This court determined that a petition for readmission to the bar must be denied in the case of a former attorney who had been disbarred after having deliberately engaged, over a period of years during most, if not all, of which he was a special justice of a District Court, in fee splitting arrangements with doctors in tort cases in flagrant violation of professional ethics and of G. L. c. 221, Section 43, and in fraudulent evasion of income taxes, notwithstanding that the Board of Bar Examiners in its report in connection with the petition made warranted findings of good conduct and attitude of the petitioner since his disbarment and concluded that at the date of the report he was of good moral character.
PETITION filed in the Supreme Judicial Court for the county of Suffolk on May 15, 1961.
The case was reserved and reported by Whittemore, J.
George A. McLaughlin (Charles S. McLaughlin with him) for the petitioner.
Joseph W. Bartlett & Claude B. Cross for Boston Bar Association.
WILKINS, C.J. The petitioner, a former special justice of a District Court, was disbarred by an order of this court on which judgment was entered on April 21, 1954. On May 15, 1961, after more than five years had elapsed, he filed this petition for readmission to the bar which was referred to the Board of Bar Examiners pursuant to Rule 1 (7) of the General Rules (1952), 328 Mass. 732 -733. The petitioner received a passing mark in one of the regular bar examinations, and the board determined that he possesses "sufficient intellectual acquirements and qualifications to warrant his admission to the bar."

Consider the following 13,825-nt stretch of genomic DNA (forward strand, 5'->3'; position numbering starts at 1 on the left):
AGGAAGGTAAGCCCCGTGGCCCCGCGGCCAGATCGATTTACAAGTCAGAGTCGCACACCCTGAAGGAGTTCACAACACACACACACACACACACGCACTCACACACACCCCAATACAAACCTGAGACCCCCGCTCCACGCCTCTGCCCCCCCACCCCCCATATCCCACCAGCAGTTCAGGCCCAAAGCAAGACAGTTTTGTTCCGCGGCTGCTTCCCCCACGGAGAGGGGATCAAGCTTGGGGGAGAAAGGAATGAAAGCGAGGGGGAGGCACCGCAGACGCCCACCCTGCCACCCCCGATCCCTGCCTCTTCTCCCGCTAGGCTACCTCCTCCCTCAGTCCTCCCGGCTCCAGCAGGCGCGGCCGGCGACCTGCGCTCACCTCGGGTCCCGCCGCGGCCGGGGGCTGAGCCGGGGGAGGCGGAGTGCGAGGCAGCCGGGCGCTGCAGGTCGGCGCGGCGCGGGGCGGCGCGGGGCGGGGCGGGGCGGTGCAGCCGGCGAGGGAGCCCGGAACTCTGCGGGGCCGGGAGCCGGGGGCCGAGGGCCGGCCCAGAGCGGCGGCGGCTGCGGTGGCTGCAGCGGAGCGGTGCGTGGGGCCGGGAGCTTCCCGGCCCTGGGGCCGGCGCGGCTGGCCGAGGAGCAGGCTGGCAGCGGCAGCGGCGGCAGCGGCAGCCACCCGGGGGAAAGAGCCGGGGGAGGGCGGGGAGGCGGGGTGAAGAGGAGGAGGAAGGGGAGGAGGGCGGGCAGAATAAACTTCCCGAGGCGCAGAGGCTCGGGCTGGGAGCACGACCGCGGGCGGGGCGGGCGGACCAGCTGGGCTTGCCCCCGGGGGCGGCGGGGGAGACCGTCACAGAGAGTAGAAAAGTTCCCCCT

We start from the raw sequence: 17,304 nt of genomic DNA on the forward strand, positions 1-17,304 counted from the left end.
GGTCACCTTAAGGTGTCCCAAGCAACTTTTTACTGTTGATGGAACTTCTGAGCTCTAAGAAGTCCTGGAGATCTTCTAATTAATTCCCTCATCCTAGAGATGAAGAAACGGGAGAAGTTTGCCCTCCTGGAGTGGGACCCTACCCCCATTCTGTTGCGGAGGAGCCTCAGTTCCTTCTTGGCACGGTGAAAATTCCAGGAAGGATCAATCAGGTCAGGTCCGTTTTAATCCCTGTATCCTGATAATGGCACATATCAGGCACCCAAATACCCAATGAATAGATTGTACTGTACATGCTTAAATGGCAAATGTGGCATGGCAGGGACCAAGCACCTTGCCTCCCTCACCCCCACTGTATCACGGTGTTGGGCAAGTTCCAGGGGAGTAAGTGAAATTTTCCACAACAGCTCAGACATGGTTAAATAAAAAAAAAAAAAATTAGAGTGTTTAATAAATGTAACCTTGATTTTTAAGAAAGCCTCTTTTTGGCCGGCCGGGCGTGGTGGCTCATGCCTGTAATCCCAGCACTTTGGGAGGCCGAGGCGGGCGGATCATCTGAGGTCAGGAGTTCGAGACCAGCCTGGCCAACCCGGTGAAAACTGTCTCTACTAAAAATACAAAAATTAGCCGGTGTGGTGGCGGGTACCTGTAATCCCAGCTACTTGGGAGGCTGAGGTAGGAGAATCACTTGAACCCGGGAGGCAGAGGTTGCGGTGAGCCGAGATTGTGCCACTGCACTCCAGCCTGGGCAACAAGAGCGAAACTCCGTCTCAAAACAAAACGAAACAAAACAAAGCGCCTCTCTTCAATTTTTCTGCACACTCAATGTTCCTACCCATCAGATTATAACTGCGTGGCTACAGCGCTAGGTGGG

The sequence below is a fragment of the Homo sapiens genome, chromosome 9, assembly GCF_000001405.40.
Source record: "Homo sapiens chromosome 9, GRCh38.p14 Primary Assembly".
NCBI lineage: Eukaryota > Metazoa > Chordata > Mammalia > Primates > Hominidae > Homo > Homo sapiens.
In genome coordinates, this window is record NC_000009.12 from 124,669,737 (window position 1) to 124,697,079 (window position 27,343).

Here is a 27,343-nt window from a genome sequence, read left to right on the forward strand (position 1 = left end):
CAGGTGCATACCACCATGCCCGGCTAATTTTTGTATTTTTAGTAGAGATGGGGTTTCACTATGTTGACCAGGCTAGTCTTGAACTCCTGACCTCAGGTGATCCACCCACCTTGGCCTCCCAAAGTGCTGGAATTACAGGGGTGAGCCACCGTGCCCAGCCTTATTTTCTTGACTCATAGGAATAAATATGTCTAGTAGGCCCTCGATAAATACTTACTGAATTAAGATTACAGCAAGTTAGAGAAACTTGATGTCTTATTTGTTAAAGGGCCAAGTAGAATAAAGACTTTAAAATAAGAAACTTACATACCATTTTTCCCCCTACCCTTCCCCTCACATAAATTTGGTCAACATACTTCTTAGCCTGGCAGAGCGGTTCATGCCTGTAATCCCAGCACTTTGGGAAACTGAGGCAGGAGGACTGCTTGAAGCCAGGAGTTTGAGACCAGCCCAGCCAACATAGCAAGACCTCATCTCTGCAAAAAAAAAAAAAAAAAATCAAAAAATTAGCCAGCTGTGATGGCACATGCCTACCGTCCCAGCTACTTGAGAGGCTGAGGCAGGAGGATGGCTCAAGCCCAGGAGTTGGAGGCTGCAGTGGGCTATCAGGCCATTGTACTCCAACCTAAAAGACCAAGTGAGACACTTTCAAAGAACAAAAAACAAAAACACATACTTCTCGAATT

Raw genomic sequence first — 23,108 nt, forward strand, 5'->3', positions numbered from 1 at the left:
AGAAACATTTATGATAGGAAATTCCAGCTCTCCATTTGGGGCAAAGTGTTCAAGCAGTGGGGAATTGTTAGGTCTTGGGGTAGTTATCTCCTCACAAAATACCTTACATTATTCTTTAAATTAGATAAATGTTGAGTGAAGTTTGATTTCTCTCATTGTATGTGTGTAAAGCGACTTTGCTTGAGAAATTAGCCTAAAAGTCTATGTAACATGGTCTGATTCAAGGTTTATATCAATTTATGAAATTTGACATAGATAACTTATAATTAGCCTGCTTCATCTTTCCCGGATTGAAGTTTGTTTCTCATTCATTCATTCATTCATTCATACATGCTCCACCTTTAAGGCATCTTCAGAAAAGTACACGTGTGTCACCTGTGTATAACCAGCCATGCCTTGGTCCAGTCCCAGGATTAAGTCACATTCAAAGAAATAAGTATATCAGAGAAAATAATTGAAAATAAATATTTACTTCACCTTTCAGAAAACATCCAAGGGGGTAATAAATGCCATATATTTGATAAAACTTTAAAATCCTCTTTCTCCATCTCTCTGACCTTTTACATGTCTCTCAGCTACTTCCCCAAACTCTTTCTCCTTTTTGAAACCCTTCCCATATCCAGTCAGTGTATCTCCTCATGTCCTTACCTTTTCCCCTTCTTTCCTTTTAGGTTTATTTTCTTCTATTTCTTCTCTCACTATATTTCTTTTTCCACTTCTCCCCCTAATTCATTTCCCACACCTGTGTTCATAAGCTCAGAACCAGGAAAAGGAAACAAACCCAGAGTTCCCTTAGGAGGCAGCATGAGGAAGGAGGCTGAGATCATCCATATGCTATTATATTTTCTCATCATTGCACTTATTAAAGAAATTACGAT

As required by Rule 1 (7), [Note p343-1] the board conducted a hearing on the moral character of the petitioner at which the petitioner and twenty-two witnesses testified. The report of the board contained a summary of findings of a single justice in the disbarment case. "The respondent [the petitioner here] filed fraudulent federal income tax returns for the years 1945, 1946, 1947 and 1948. An indictment returned in the United States District Court for the District of Massachusetts alleged understatements of taxable income in the amount of $2965.98 for the year 1945 as against a true figure of $10,052.39, and discrepancies for the three following years, which, added to the 1945 figures amounted to a stated total of $26,434.22, whereas the true figure for the four years together was $84,297.01. . . . The taxes paid for the four years were $22,027.11 less than should have been paid." At the trial "the only defense was that
of a voluntary disclosure . . .. [Note p344-1] The jury found the defendant not guilty by reason of the disclosure. The acquittal had no bearing on the inquiry into the conduct of a member of the bar as an officer of the court."